Categorizing some species in the mammalian family does not require fossils of every step of evolution, so why does language? If the fist mammal can be reconstructed, why can the first language not be? This looks logical, but the role of the accident is ignored.

Learn more about how language changes.

Do Japanese and English Have the Same Origin?

If the Proto-Mammal argument is applicable, then Japanese and English must have the same linguistic origin. There are supporting examples like  that means more, sō that means so, nai, which means not, Mono is a single entity and more. This can apply to many pairs of languages. Another example is Thai: fii in Thai means firetaii in Thai means tire, and rhim in Thai means rim.

Four smiley fingers on a blackboard saying hello in English, French, Chinese and Spanish.
Some words are still very similar in languages that might not even come from the same proto-language. (Image: Lemon Tree Images/Shutterstock)

Statistically speaking, it is normal to have such accidents among the 6000 languages of the world. Does this mean there is no systematic resemblance between distinct languages?

The Global Limits

There are limits that no language breaks: no language has 16 consonants at a time or seven vowels just running after each other. Another global limit is the use of clicks in languages, even though they can add more variety to the sounds of the language. This is another argument that supporters of the Proto-World theory use to prove the single origin of all languages.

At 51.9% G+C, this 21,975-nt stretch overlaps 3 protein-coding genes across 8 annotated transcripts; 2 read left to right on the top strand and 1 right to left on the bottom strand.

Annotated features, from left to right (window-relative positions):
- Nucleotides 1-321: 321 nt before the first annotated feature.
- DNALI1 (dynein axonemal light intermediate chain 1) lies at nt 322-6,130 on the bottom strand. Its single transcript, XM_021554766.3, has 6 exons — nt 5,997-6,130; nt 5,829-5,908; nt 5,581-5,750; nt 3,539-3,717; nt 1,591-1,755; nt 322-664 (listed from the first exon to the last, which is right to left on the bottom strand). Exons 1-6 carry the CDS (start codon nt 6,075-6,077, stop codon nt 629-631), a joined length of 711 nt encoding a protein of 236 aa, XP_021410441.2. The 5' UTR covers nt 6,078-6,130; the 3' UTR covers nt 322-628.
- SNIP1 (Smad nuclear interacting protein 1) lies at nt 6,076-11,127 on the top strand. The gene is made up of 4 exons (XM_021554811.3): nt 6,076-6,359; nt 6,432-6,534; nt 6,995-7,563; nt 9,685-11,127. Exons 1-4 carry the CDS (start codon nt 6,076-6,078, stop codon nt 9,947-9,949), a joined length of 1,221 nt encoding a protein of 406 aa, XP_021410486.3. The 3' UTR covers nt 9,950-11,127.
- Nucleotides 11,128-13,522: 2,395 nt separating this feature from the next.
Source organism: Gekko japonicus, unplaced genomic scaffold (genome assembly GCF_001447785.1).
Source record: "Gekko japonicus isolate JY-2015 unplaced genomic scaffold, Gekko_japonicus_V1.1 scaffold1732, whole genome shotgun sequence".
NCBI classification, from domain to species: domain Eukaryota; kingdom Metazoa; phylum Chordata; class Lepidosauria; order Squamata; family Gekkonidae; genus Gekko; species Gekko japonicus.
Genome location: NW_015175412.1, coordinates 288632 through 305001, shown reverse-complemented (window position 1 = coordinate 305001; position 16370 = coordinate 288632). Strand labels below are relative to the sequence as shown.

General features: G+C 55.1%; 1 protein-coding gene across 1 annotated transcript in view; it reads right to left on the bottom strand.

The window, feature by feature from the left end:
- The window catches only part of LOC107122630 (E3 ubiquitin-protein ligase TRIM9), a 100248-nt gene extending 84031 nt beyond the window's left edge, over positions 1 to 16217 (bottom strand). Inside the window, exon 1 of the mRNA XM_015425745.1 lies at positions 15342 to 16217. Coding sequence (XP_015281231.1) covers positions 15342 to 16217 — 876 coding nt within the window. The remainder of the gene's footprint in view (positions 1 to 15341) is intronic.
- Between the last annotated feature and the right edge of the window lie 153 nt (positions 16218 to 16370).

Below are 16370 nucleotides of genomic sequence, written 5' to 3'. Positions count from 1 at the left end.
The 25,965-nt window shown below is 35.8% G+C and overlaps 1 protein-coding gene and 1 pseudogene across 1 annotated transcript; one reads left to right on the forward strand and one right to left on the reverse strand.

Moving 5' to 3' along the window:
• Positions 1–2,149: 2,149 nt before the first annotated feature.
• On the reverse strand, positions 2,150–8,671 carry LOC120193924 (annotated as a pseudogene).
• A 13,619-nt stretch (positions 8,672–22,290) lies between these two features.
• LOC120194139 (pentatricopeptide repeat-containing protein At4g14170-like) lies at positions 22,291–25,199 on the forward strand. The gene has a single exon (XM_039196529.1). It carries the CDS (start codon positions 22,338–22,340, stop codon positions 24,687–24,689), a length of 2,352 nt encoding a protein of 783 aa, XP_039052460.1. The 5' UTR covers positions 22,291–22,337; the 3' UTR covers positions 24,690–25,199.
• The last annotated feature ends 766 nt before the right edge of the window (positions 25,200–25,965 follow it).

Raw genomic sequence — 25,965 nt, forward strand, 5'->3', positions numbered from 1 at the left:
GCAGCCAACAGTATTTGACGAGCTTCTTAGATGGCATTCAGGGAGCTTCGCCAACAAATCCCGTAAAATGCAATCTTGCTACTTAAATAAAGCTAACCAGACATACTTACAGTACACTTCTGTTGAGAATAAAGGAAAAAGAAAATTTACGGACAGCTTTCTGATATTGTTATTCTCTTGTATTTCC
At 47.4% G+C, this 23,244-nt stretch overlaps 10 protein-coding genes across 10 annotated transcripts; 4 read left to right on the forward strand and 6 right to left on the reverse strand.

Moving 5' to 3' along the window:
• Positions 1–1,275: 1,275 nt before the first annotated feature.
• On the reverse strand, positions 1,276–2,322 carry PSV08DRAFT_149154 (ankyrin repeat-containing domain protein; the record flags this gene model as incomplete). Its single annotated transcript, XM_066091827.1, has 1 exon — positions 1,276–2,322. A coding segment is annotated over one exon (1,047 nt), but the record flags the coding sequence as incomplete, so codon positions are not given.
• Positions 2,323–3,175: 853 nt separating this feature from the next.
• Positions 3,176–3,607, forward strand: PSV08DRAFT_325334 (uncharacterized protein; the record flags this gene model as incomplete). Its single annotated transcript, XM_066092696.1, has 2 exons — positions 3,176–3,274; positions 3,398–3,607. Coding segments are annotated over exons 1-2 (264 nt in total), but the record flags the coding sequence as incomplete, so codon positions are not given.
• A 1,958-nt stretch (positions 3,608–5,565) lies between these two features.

The problem is that the similarities, the tiks, the global linguistic limits, and the arguments are not enough to testify the existence of the same pattern among all languages. Without enough evidence or a universal pattern, proving the origin of languages coming to the same root gets even more difficult.

Common Questions about Origin of Language

Q: Where did language come from?

Language started around 150,000 years ago to meet humans’ communicational needs. The origin of language is under debate as evidence of languages before writing is almost impossible to find.

Q: What is the origin of all languages?

One theory argues that the origin of all languages was the same, but they slowly evolved and made thoroughly different entities, just like the animals did. However, considering the same root for all languages requires more evidence.

Q: What was the first language on earth?

The first language on earth might be the origin of all languages or a dead language that fathered only a few of today’s languages. Since language is 150,000 years old and writing is only 6000, no written evidence of languages before can answer this question.

Q: How did language start?

The origin of language was perhaps the need to communicate. Maybe the initial words were only howls and hoots, but eventually, they evolved to form a systematic way of communication for humans.